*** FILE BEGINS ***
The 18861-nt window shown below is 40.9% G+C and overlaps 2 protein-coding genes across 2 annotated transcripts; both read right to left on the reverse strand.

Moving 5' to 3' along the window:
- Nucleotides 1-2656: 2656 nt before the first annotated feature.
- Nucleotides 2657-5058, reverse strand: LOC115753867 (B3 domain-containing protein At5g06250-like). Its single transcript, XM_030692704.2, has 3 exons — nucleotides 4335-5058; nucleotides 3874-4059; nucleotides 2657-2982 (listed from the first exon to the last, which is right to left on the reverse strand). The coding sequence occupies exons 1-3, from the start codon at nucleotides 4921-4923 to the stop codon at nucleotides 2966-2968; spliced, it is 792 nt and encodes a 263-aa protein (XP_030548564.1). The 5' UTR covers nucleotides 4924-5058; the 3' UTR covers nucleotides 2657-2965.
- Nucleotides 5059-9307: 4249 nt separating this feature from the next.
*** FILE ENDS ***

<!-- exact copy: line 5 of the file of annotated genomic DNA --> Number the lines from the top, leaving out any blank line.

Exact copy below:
- Nucleotides 5059-9307: 4249 nt separating this feature from the next.